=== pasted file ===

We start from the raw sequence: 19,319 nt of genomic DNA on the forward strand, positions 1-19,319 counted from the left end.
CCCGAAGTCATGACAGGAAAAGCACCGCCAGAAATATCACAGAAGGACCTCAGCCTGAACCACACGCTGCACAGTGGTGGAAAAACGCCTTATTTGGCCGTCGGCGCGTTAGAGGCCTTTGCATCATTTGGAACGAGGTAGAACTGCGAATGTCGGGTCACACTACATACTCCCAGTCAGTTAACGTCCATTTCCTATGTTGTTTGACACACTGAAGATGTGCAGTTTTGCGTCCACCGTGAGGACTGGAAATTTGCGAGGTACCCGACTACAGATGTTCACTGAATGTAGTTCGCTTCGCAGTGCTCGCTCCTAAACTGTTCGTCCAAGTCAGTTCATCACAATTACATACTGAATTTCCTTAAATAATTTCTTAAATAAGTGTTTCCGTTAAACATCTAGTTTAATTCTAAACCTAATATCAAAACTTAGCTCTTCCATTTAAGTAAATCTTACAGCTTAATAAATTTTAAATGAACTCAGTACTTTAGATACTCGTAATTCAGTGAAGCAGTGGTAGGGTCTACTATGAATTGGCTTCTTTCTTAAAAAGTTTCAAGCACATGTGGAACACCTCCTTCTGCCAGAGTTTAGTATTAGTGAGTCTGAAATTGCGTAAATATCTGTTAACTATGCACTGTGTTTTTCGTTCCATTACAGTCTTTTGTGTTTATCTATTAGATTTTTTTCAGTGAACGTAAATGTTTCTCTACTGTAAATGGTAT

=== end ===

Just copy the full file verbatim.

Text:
We start from the raw sequence: 19,319 nt of genomic DNA on the forward strand, positions 1-19,319 counted from the left end.
CCCGAAGTCATGACAGGAAAAGCACCGCCAGAAATATCACAGAAGGACCTCAGCCTGAACCACACGCTGCACAGTGGTGGAAAAACGCCTTATTTGGCCGTCGGCGCGTTAGAGGCCTTTGCATCATTTGGAACGAGGTAGAACTGCGAATGTCGGGTCACACTACATACTCCCAGTCAGTTAACGTCCATTTCCTATGTTGTTTGACACACTGAAGATGTGCAGTTTTGCGTCCACCGTGAGGACTGGAAATTTGCGAGGTACCCGACTACAGATGTTCACTGAATGTAGTTCGCTTCGCAGTGCTCGCTCCTAAACTGTTCGTCCAAGTCAGTTCATCACAATTACATACTGAATTTCCTTAAATAATTTCTTAAATAAGTGTTTCCGTTAAACATCTAGTTTAATTCTAAACCTAATATCAAAACTTAGCTCTTCCATTTAAGTAAATCTTACAGCTTAATAAATTTTAAATGAACTCAGTACTTTAGATACTCGTAATTCAGTGAAGCAGTGGTAGGGTCTACTATGAATTGGCTTCTTTCTTAAAAAGTTTCAAGCACATGTGGAACACCTCCTTCTGCCAGAGTTTAGTATTAGTGAGTCTGAAATTGCGTAAATATCTGTTAACTATGCACTGTGTTTTTCGTTCCATTACAGTCTTTTGTGTTTATCTATTAGATTTTTTTCAGTGAACGTAAATGTTTCTCTACTGTAAATGGTAT